top of page


Updated: Jan 23

As a leader, being the one who is “always right” might actually damage your communication within your team. The leader who is “always right” may have one of the right answers but not be the best right answer.

Having the courage to seek-out differing opinions will often lead you to the answer which turns out to be the best possible decision of all – and often something you wouldn’t have come up with alone.

If you take pride in being with the one with all the answers, you surely have an answer in most situations. But because you believe your answer is the answer, you stifle input and discussions that may lead to something more effective. You also dumb-down your team by not encouraging time to brainstorm.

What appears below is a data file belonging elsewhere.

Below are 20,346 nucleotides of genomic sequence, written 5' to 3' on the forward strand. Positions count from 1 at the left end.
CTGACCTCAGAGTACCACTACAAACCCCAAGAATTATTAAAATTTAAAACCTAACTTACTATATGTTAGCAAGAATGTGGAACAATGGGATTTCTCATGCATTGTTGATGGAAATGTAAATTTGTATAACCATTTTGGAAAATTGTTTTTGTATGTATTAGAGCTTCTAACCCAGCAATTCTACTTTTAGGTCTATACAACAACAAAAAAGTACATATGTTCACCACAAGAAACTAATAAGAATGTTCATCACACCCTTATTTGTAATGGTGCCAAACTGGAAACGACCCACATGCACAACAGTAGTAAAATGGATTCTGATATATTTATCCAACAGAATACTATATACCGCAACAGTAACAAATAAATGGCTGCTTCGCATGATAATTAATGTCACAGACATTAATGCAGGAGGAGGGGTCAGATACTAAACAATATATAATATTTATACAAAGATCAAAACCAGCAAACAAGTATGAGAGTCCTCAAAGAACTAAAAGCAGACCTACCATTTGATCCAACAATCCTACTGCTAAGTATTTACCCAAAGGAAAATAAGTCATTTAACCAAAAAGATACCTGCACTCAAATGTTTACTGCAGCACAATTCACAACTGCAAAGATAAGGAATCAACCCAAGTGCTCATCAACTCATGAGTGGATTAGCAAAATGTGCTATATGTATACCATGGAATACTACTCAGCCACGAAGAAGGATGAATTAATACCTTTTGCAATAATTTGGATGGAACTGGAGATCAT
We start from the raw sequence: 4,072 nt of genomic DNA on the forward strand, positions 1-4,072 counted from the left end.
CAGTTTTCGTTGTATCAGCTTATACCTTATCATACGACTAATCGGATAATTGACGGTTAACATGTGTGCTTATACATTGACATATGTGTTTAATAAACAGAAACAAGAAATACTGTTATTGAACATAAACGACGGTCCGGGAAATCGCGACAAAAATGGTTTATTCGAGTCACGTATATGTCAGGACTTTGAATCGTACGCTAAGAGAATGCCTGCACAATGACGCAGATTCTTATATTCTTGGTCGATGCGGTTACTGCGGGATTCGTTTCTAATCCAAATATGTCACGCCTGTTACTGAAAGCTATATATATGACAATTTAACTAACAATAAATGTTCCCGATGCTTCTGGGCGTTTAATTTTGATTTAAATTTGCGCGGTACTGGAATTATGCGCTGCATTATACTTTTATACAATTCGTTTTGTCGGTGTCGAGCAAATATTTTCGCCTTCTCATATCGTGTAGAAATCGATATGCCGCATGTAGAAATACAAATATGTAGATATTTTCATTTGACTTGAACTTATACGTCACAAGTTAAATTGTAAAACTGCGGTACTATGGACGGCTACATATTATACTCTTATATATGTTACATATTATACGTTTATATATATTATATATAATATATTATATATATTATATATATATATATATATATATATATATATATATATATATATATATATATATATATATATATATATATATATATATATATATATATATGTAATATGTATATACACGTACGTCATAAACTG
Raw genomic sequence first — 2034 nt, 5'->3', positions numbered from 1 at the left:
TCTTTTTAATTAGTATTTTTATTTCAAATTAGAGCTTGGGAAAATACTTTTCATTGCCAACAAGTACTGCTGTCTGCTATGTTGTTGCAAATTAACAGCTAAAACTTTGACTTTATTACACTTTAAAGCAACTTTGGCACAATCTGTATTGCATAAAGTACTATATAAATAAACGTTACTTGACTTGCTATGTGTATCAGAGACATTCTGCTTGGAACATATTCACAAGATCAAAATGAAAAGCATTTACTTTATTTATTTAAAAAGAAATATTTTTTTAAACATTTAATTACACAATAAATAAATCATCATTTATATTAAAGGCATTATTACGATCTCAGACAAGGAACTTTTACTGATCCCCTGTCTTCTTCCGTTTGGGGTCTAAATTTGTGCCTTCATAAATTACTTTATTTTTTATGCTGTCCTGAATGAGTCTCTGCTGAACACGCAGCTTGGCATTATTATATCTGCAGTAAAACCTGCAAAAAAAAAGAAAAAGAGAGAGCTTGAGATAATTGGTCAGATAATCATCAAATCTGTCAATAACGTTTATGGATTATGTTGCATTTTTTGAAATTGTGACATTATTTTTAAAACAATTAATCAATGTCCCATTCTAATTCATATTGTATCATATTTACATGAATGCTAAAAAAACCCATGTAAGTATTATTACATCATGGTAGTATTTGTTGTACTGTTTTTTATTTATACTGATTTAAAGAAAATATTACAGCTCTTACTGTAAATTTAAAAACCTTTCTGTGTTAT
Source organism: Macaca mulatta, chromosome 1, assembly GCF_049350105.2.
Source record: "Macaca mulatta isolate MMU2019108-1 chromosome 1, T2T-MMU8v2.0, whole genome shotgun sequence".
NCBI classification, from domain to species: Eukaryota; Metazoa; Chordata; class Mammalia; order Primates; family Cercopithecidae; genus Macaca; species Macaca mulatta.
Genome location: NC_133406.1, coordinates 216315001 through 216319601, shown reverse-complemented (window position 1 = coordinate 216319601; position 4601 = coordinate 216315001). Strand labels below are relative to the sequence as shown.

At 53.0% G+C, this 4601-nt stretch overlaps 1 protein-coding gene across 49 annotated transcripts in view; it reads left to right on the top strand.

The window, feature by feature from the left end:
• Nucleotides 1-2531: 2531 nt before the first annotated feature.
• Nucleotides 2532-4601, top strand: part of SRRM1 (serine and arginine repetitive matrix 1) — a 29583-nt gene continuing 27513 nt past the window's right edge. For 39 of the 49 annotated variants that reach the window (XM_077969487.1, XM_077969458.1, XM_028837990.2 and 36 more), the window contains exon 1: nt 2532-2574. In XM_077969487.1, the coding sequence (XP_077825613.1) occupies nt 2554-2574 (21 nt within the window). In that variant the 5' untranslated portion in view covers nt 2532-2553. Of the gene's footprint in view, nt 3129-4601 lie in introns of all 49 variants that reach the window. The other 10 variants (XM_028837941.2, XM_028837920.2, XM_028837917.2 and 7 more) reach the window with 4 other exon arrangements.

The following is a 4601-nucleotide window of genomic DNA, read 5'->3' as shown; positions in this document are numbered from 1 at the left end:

As leaders, our brilliance lies in the teams we build. The higher we go up the corporate ladder, the less important our technical expertise becomes. Our success is found in our ability to listen, stay curious, welcome alternative ideas, foster collaboration.

Ask yourself:

-When was the last time your team had a robust discussion?

-When was the last time your team determined a course of action that was not your idea?

-How do you typically react when an idea is put forth that is not yours?

-Who does most of the talking in your meetings?

3 views0 comments

Recent Posts

See All

Are you measuring the right productivity outputs?

You’re sitting at your desk as the clock ticks toward 6 pm. There’s a half-full, lukewarm coffee and a blinking cursor on the computer screen in front of you. As you get ready to call it a day, you th


I often hear judgements about someone "shamelessly" self-promoting. I don't get the concept of shameless self-promotion. The phrase presumes that self-promotion is normally shameful. Here’s the thing:


bottom of page